When you looked at the health care sector you reached the limit on the number of people that could come in and the health surface was absolutely crying out for people so you need to look at the flex that you have within your own system and can you do it.

Now, the government hasn’t really understood what it wants its immigration system to be and I think that we are all in danger of conflating legal migration into those coming over illegally and they are very different things, they have very different problems to sort. Now the Rwanda plan on the one hand could well be a deterrent, we don’t know because the planes haven’t taken off. Now I doubt it and I’ve always been consistent on this, I don’t think it’s going to work it doesn’t have the capacity in order to make a difference, but it’s not about the capacity, it’s the deterrent effect. It is about the capacity because if you are only looking at one in 25 or a 1 in 50 chance of being sent there then you’re still going to make that journey.

Well, it’s a start though isn’t it and actually it’s going to be one of the solutions, I mean after all where do you send somebody who doesn’t appear to have anywhere else to go if they fail your migration, your asylum process?

Peter Edwards, I mean I think we’ve got to keep immigration asylum separate but Robert Jenrick the former immigration minister is essentially running a campaign to be the next leader of the Conservative party, so that’s one of the reasons why he’s talking about migrants and one of the reasons why he did a heavily photographed trip to Texas.

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Public Services Under Pressure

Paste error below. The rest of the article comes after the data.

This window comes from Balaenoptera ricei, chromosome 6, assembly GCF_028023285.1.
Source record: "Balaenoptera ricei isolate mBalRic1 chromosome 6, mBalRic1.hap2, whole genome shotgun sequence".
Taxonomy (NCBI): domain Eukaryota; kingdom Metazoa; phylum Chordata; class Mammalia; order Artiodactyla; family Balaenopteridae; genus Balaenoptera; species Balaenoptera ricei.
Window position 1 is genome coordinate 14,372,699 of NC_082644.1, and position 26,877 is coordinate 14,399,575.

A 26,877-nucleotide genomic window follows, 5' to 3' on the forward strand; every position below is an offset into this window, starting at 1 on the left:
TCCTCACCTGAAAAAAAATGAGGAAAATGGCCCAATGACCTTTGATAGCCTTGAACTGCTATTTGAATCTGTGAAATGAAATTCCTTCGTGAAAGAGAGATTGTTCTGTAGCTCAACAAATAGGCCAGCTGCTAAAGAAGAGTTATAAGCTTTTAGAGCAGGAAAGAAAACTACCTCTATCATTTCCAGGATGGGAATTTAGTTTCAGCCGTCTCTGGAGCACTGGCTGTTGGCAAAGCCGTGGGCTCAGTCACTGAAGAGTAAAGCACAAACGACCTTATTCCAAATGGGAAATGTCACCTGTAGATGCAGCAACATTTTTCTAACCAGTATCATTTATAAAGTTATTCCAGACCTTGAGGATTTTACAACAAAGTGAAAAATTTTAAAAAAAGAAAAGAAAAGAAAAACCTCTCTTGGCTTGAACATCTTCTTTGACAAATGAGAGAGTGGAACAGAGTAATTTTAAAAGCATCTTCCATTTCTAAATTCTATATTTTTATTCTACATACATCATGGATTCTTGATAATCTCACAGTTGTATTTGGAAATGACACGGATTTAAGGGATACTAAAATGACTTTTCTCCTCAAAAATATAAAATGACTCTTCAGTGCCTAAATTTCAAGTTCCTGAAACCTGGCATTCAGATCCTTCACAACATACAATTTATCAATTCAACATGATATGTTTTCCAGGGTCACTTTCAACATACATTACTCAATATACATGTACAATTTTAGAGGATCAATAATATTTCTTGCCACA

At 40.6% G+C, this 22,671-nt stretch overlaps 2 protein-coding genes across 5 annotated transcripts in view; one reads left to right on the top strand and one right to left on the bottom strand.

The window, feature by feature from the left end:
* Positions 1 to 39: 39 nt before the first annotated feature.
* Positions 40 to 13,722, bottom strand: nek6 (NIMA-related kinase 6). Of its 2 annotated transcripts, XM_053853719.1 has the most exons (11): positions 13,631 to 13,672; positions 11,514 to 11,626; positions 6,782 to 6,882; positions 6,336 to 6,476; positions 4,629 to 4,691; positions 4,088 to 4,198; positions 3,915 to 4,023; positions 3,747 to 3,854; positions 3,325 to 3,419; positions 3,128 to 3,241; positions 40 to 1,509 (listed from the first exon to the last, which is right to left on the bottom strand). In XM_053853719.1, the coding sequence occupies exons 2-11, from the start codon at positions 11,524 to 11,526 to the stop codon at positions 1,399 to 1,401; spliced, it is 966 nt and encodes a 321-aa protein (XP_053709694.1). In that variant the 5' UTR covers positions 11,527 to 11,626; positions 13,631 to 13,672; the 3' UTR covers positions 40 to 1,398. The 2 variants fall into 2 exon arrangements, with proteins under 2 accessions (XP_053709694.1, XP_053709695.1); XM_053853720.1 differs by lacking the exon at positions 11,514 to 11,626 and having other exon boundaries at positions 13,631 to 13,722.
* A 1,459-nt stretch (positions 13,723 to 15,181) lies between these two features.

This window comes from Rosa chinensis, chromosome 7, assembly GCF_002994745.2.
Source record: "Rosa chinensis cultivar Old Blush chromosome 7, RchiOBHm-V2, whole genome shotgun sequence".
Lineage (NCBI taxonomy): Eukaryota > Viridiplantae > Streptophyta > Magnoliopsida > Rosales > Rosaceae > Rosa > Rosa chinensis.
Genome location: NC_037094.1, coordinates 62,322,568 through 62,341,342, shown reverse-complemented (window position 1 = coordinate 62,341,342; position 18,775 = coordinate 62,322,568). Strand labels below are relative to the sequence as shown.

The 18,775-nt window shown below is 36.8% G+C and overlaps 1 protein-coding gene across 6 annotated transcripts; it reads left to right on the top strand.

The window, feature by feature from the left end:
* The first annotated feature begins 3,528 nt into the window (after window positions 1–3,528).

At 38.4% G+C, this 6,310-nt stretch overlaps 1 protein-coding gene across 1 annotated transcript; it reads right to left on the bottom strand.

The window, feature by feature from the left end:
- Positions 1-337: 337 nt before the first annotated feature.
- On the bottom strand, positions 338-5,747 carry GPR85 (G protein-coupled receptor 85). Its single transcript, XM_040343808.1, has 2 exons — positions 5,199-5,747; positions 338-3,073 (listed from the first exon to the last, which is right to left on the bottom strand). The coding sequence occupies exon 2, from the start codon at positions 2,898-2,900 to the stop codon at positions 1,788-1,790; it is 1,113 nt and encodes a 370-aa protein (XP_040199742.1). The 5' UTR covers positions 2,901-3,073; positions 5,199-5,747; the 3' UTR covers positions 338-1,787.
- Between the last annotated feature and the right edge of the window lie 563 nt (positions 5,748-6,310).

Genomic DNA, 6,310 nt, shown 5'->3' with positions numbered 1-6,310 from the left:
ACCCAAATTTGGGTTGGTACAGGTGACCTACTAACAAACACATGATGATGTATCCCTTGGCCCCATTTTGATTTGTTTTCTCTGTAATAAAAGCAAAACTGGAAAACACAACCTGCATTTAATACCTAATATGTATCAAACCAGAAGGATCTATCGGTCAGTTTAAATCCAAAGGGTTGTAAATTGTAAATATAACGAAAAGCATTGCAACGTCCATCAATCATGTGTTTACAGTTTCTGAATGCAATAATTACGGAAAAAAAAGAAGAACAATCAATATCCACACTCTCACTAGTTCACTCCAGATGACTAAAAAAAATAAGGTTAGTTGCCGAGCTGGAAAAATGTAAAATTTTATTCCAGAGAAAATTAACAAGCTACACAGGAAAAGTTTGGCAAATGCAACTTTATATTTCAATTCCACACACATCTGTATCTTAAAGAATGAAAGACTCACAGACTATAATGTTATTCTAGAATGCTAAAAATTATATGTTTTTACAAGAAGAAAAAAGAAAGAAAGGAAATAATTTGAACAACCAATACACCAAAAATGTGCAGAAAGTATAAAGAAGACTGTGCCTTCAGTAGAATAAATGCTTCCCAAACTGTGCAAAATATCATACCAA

In terms of the actual policy in the British economy however people feel about it and there’s a completely legitimate question about pressure on public services, school places, house building, doctor’s waiting lists and so on.

The British economy is relying on immigrant labour, I don’t know, no it isn’t, I mean the British economy, I don’t believe that Peter Edwards there’s more British people working than people who come in from other countries to do those jobs, so I think that’s a bit of a stretch to say that. This country is reliant fully, I mean do you feel perhaps, sorry yeah go on, I said not fully but heavily rely on it.

We can’t actually produce enough doctors; I mean it’s harder to get into medical school now even with the right grade so we’re cutting back on medical school places and yet we have the far-right people arguing in fact; we just need British doctors. Hold on a minute, you just, you’re talking about the far right as if that’s not quite true is it, because you think about it right you’re going to somewhere like Africa and you’re going to take the doctors from Africa is that better? Are you thinking that that’s a morally better position than insisting that British people do the jobs?